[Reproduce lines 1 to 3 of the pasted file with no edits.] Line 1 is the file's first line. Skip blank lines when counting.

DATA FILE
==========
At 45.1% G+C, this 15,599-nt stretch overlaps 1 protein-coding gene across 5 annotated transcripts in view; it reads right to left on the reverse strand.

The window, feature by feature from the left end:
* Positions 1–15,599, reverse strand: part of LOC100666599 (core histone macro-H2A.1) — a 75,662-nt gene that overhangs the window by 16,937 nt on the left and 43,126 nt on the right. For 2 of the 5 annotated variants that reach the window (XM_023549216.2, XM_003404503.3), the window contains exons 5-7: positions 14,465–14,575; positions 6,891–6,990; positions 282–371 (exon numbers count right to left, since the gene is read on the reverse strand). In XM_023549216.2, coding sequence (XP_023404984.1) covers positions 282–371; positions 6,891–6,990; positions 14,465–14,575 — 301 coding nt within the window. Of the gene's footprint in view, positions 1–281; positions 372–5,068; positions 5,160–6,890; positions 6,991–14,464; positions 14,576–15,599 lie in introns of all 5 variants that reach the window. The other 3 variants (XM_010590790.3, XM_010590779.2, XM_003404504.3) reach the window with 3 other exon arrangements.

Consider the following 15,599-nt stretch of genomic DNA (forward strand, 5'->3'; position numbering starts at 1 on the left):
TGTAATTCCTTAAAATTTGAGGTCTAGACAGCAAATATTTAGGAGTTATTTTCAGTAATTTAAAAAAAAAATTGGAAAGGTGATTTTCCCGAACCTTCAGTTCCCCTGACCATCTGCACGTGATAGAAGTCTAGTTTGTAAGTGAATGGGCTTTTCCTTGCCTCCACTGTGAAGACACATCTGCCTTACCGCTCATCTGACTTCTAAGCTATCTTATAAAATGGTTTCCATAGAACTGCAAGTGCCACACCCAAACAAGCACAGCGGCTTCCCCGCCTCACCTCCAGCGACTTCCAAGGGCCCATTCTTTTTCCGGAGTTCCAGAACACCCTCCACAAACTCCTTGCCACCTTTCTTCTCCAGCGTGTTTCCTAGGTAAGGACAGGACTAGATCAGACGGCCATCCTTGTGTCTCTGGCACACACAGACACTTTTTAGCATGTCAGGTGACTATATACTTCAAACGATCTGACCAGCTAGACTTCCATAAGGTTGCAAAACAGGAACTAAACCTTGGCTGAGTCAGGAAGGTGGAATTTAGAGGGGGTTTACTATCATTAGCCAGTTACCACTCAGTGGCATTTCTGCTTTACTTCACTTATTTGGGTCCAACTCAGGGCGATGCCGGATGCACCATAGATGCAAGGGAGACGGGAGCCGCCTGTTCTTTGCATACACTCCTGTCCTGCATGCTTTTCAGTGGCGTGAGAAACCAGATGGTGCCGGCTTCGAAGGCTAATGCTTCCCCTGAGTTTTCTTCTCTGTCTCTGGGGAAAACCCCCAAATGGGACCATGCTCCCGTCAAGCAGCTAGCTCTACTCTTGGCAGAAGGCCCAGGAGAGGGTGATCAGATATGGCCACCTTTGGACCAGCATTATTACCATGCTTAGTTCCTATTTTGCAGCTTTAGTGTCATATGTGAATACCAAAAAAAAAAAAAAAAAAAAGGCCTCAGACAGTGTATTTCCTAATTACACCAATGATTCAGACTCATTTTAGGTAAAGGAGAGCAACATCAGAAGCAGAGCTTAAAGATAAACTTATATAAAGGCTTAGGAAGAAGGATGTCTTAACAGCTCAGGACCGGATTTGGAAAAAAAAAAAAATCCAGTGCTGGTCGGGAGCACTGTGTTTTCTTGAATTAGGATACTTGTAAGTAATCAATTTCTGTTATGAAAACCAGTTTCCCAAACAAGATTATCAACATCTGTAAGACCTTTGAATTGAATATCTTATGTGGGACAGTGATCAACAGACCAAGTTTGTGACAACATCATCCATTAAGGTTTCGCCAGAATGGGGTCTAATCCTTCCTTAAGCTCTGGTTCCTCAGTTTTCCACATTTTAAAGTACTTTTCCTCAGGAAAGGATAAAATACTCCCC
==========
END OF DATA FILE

At 45.1% G+C, this 15,599-nt stretch overlaps 1 protein-coding gene across 5 annotated transcripts in view; it reads right to left on the reverse strand.

The window, feature by feature from the left end:
* Positions 1–15,599, reverse strand: part of LOC100666599 (core histone macro-H2A.1) — a 75,662-nt gene that overhangs the window by 16,937 nt on the left and 43,126 nt on the right. For 2 of the 5 annotated variants that reach the window (XM_023549216.2, XM_003404503.3), the window contains exons 5-7: positions 14,465–14,575; positions 6,891–6,990; positions 282–371 (exon numbers count right to left, since the gene is read on the reverse strand). In XM_023549216.2, coding sequence (XP_023404984.1) covers positions 282–371; positions 6,891–6,990; positions 14,465–14,575 — 301 coding nt within the window. Of the gene's footprint in view, positions 1–281; positions 372–5,068; positions 5,160–6,890; positions 6,991–14,464; positions 14,576–15,599 lie in introns of all 5 variants that reach the window. The other 3 variants (XM_010590790.3, XM_010590779.2, XM_003404504.3) reach the window with 3 other exon arrangements.